Monday, October 5, 2020

Book Sketch: The Caged Queen by Kristen Ciccarelli

By: Kristen Ciccarelli
Published By: Harper Teen
Release Date: September 25, 2018
Series: Iskari
Pages: 400
Genre: Fantasy
Reading Level: Young Adult
Source: Publisher
Buy the Book: King's English

Goodreads Summary: Warning--May contain spoilers for The Last Namsara.

Once there were two sisters born with a bond so strong that it forged them together forever. Roa and Essie called it the hum. It was a magic they cherished—until the day a terrible accident took Essie’s life and trapped her soul in this world.

Dax—the heir to Firgaard’s throne—was responsible for the accident. Roa swore to hate him forever. But eight years later he returned, begging for her help. He was determined to dethrone his cruel father, under whose oppressive reign Roa’s people had suffered.

Roa made him a deal: she’d give him the army he needed if he made her queen. Only as queen could she save her people from Firgaard’s rule.

Then a chance arises to right every wrong—an opportunity for Roa to rid herself of this enemy king and rescue her beloved sister. During the Relinquishing, when the spirits of the dead are said to return, Roa discovers she can reclaim her sister for good.

All she has to do is kill the king.

First Thought After Finishing: No sophomore slump here!

I really enjoyed The Last Namsara, and I was eager to dive into The Caged Queen. Although this is technically a companion novel and they can be read out of order, I would definitely recommend reading them in publication order. The following review will be spoiler-free for The Caged Queen, but it contains spoilers for The Last Namsara.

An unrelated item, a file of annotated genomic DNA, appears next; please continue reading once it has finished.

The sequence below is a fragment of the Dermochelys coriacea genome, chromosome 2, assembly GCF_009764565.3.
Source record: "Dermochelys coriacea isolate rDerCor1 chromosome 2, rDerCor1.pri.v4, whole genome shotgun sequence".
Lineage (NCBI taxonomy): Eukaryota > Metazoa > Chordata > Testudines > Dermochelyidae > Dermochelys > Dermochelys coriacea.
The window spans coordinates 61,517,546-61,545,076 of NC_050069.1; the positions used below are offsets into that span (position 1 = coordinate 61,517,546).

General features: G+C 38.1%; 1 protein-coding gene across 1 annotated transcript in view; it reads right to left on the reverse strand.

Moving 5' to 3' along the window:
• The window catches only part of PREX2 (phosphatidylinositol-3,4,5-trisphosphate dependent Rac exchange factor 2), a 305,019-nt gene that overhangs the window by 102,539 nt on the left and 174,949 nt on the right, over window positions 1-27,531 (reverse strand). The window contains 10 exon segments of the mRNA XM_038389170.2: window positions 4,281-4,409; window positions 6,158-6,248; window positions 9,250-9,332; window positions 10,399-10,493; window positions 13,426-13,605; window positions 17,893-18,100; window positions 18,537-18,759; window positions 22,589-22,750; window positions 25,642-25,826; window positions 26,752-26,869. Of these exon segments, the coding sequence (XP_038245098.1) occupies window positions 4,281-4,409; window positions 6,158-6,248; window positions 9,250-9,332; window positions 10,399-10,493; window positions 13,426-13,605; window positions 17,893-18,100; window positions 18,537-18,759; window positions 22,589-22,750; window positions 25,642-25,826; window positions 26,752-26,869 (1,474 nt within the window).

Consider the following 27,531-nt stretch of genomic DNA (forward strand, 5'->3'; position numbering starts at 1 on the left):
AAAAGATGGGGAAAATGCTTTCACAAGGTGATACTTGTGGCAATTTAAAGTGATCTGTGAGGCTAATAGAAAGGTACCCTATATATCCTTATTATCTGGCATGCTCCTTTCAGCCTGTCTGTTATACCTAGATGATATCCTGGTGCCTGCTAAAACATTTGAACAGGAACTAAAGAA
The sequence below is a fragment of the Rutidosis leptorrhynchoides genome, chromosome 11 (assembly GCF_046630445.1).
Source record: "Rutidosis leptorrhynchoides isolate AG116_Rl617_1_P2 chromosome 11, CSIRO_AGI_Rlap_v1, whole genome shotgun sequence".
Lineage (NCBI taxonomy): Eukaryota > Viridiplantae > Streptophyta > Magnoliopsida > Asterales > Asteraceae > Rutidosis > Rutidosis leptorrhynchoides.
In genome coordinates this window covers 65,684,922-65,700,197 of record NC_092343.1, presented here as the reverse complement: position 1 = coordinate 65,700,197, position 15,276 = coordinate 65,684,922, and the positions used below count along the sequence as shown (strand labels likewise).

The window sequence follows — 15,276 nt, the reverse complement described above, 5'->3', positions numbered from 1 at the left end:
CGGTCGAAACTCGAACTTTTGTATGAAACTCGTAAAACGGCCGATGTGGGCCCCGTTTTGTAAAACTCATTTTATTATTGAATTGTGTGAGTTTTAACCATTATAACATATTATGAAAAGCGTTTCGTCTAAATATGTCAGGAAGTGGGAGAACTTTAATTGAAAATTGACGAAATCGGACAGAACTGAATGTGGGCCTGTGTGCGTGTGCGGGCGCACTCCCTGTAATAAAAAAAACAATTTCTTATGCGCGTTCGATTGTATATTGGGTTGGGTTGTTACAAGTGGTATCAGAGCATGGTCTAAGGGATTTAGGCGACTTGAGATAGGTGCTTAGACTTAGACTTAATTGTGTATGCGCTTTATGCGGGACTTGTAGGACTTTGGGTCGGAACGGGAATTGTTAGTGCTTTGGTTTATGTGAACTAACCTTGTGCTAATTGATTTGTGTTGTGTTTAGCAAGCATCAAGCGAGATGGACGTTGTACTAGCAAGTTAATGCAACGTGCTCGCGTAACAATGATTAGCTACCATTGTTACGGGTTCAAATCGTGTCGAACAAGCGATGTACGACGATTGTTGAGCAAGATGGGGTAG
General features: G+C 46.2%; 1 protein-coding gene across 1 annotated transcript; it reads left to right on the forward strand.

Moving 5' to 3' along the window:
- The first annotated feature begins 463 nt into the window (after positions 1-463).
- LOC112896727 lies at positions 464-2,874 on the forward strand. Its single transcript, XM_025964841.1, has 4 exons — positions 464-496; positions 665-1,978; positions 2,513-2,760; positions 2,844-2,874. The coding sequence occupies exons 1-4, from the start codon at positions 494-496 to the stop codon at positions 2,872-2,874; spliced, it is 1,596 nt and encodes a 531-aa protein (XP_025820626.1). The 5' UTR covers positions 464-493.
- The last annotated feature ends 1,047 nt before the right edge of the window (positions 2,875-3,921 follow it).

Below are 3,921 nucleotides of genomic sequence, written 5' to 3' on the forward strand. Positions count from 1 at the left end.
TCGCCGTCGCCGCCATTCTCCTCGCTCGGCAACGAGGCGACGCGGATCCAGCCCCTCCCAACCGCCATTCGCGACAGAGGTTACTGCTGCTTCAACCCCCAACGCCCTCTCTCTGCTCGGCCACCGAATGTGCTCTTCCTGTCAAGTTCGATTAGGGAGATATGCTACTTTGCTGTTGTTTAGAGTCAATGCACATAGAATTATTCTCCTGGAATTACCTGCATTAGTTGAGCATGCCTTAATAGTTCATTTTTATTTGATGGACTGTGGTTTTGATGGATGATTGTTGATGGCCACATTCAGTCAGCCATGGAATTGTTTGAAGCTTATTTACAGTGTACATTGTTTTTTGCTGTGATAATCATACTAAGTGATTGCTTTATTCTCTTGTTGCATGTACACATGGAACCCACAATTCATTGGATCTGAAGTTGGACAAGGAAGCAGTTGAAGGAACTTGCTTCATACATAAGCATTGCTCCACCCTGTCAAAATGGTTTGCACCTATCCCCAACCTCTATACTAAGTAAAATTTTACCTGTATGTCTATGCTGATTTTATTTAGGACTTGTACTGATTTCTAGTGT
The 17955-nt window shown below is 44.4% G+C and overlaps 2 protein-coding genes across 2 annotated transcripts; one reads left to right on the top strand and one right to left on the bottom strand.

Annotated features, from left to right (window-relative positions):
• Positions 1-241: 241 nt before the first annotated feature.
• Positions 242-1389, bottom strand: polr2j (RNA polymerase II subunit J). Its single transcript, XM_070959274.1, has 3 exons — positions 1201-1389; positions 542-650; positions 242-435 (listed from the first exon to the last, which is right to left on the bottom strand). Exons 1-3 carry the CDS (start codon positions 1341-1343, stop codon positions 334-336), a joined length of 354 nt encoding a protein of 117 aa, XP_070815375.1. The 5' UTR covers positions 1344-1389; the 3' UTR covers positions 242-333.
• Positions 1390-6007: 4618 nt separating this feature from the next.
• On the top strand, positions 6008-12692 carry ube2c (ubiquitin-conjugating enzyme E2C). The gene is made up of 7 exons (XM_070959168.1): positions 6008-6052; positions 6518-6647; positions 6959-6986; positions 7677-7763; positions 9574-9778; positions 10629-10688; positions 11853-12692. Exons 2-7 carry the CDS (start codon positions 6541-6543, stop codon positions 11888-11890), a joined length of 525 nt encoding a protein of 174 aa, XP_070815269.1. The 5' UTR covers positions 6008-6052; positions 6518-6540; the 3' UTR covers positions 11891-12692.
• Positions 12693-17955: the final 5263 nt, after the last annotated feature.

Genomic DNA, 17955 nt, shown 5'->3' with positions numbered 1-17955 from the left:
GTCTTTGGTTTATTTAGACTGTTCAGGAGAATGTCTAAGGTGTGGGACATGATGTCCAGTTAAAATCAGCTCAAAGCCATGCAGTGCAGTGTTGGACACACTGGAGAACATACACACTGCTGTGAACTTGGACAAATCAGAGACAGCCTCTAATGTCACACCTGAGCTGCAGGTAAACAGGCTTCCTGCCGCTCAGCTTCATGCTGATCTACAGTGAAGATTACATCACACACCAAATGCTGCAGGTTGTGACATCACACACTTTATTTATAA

Dax and Roa are the new king and queen of Firgaard, but their rule is far from easy. Roa is an outsider, a Scrublander from the House of Sky, desperate to save her people from starvation. Dax is a new ruler, trying to help his childhood friend while doing good for his land as well. But Roa cannot let go of a tragic accident in the past, instead clinging to her sister’s spirit and chasing the hope that she can somehow bring Essie back. Schemes and secrets abound on all sides in Dax and Roa’s unstable kingdom, threatening to tear both the kingdom and the couple apart. With Asha and Torwin gone, Dax is on his own to save what he cares about most. Can he unravel the plots against him before it’s too late?

The Last Namsara was full of action, but this book was much more psychological, which I found fascinating. Roa made no secrets of her emotions toward Dax and his kingdom, and she quickly found herself embroiled in plots to destabilize his rule. Dax, on the other hand, was an enigma through most of the book, keeping me guessing where his loyalties and his heart truly were. Although Dax generally came across as weak in the first book, he really found his own strength in this story. By the end of the book, Dax will become one of your favorite characters.

One of the best parts of the first book was the mythology and lore included, and that was back in this story as well. Short stories from the world were interspersed with the actual storyline. Along with this, there were a fair number of flashbacks to Dax and Roa’s childhood, which really rounded them out as characters. Roa especially needed this, because she was far harder to like. Still, the character growth and development were wonderful throughout the entire book.

Overall, it was enjoyable to read a story that was both a sequel and a companion novel. I appreciate the fact that we got more of the world from different perspectives, and it allowed me to like the world even more. The tension between the characters in an enemies-to-lovers romance, the uncertainty from unreliable narrators, and dangerous stakes made this book a page-turner despite the slow pace. After this, I can’t wait to see what Ciccarelli has in store for the final installment of the trilogy!

Most Memorable Aspect: The short stories within the story, and the royal schemes.


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